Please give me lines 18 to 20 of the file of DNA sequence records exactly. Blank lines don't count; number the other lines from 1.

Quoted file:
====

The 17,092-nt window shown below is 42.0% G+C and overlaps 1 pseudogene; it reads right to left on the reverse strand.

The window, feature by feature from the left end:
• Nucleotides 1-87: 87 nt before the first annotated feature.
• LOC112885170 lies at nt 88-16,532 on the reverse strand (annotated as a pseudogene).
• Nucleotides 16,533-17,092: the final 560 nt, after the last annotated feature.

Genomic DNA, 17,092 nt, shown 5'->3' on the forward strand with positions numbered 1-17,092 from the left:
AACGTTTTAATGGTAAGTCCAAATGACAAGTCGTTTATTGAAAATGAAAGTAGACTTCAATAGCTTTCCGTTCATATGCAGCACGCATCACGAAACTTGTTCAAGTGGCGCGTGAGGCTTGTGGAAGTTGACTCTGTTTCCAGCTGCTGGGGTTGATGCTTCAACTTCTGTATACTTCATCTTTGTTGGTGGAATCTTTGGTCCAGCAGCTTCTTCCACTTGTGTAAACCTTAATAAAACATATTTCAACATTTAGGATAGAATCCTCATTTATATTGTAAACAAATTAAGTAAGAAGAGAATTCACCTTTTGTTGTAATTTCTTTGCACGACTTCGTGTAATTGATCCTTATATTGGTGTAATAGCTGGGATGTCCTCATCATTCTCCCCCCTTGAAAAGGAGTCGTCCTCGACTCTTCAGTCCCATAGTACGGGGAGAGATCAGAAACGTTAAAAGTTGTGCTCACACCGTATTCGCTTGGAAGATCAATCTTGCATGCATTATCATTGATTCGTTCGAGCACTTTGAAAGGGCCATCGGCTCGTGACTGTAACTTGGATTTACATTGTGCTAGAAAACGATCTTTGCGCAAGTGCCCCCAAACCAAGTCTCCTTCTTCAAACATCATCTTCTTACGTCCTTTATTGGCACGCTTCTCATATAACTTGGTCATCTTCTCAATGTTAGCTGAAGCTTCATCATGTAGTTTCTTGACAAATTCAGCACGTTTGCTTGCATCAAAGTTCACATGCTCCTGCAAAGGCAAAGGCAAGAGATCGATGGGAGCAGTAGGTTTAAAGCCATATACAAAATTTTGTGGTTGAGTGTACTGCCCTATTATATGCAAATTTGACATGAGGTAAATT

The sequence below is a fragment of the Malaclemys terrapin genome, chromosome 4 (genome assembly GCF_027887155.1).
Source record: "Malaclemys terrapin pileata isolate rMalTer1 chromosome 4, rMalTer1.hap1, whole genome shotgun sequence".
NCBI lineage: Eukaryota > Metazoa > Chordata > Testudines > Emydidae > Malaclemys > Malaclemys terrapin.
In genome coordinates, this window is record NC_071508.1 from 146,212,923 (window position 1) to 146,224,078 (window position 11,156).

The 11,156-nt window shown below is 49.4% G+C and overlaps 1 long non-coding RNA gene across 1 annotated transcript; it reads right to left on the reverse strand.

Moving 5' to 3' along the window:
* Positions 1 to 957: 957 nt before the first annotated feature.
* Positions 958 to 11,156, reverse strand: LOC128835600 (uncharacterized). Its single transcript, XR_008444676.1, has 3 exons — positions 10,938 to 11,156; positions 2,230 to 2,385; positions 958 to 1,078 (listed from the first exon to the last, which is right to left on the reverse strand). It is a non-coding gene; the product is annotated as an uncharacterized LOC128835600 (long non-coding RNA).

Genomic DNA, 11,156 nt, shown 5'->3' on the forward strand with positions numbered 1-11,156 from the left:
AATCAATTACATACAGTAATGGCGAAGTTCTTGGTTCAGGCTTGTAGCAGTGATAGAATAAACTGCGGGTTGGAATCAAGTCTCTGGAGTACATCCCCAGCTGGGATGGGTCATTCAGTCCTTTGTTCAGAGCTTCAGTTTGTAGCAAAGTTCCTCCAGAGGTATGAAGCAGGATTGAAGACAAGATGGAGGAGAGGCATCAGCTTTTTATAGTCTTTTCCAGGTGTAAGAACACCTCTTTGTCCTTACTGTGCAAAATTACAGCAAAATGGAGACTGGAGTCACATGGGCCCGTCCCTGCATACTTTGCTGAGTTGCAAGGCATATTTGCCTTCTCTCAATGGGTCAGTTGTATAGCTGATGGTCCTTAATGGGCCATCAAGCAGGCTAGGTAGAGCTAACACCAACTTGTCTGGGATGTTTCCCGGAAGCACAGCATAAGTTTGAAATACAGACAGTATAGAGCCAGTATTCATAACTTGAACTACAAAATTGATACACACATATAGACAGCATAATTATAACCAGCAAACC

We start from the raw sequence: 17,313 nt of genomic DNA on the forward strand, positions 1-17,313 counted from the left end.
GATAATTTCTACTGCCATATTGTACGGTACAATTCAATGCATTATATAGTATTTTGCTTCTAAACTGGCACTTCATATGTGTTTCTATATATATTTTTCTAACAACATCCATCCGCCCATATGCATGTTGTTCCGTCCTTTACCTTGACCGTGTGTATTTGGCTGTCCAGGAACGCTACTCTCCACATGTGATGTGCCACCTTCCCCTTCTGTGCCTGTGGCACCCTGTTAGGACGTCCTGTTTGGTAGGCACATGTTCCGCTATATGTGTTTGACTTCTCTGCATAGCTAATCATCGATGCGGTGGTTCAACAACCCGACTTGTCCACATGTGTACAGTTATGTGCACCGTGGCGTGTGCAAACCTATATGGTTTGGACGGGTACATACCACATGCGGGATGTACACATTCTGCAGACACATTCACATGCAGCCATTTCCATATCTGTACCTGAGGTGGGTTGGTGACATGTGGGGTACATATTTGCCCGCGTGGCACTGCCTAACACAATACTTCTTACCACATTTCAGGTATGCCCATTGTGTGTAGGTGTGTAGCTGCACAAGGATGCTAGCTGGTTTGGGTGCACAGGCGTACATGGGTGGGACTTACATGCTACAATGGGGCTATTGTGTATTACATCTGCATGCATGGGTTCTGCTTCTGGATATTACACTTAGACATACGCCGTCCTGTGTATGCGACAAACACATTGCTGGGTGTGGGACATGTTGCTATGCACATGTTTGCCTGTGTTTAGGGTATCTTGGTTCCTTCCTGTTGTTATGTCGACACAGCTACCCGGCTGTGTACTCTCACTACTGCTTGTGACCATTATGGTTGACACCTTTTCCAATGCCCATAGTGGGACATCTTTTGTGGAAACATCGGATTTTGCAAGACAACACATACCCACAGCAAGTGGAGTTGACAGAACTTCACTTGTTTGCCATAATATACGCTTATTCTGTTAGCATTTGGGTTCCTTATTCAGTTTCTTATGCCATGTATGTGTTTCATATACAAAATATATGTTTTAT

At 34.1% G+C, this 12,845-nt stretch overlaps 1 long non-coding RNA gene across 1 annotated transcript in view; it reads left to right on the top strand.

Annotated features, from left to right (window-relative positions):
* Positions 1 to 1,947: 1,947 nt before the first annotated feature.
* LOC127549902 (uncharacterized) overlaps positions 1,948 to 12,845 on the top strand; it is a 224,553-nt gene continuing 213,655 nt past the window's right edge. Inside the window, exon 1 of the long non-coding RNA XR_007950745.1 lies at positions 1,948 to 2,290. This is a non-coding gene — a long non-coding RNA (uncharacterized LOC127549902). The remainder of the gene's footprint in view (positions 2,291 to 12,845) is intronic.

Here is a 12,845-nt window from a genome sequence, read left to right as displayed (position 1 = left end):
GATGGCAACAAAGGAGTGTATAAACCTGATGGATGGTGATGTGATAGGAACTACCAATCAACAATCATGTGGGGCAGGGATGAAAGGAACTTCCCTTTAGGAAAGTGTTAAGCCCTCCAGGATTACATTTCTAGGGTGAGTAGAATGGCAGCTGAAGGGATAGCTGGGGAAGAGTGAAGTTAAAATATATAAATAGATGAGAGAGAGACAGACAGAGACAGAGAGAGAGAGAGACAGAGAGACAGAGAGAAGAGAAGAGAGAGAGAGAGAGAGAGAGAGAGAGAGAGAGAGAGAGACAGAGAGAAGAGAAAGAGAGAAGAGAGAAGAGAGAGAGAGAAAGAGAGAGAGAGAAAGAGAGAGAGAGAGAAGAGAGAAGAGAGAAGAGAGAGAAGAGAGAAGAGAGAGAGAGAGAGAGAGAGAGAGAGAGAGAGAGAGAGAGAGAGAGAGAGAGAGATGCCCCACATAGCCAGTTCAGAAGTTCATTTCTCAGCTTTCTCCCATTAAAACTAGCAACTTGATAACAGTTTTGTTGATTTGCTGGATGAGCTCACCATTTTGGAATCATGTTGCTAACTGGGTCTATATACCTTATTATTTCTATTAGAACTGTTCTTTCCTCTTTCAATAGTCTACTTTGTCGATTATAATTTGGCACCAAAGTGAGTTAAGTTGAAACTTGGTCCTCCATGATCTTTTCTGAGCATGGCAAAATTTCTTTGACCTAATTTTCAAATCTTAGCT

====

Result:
We start from the raw sequence: 17,313 nt of genomic DNA on the forward strand, positions 1-17,313 counted from the left end.
GATAATTTCTACTGCCATATTGTACGGTACAATTCAATGCATTATATAGTATTTTGCTTCTAAACTGGCACTTCATATGTGTTTCTATATATATTTTTCTAACAACATCCATCCGCCCATATGCATGTTGTTCCGTCCTTTACCTTGACCGTGTGTATTTGGCTGTCCAGGAACGCTACTCTCCACATGTGATGTGCCACCTTCCCCTTCTGTGCCTGTGGCACCCTGTTAGGACGTCCTGTTTGGTAGGCACATGTTCCGCTATATGTGTTTGACTTCTCTGCATAGCTAATCATCGATGCGGTGGTTCAACAACCCGACTTGTCCACATGTGTACAGTTATGTGCACCGTGGCGTGTGCAAACCTATATGGTTTGGACGGGTACATACCACATGCGGGATGTACACATTCTGCAGACACATTCACATGCAGCCATTTCCATATCTGTACCTGAGGTGGGTTGGTGACATGTGGGGTACATATTTGCCCGCGTGGCACTGCCTAACACAATACTTCTTACCACATTTCAGGTATGCCCATTGTGTGTAGGTGTGTAGCTGCACAAGGATGCTAGCTGGTTTGGGTGCACAGGCGTACATGGGTGGGACTTACATGCTACAATGGGGCTATTGTGTATTACATCTGCATGCATGGGTTCTGCTTCTGGATATTACACTTAGACATACGCCGTCCTGTGTATGCGACAAACACATTGCTGGGTGTGGGACATGTTGCTATGCACATGTTTGCCTGTGTTTAGGGTATCTTGGTTCCTTCCTGTTGTTATGTCGACACAGCTACCCGGCTGTGTACTCTCACTACTGCTTGTGACCATTATGGTTGACACCTTTTCCAATGCCCATAGTGGGACATCTTTTGTGGAAACATCGGATTTTGCAAGACAACACATACCCACAGCAAGTGGAGTTGACAGAACTTCACTTGTTTGCCATAATATACGCTTATTCTGTTAGCATTTGGGTTCCTTATTCAGTTTCTTATGCCATGTATGTGTTTCATATACAAAATATATGTTTTAT

At 34.1% G+C, this 12,845-nt stretch overlaps 1 long non-coding RNA gene across 1 annotated transcript in view; it reads left to right on the top strand.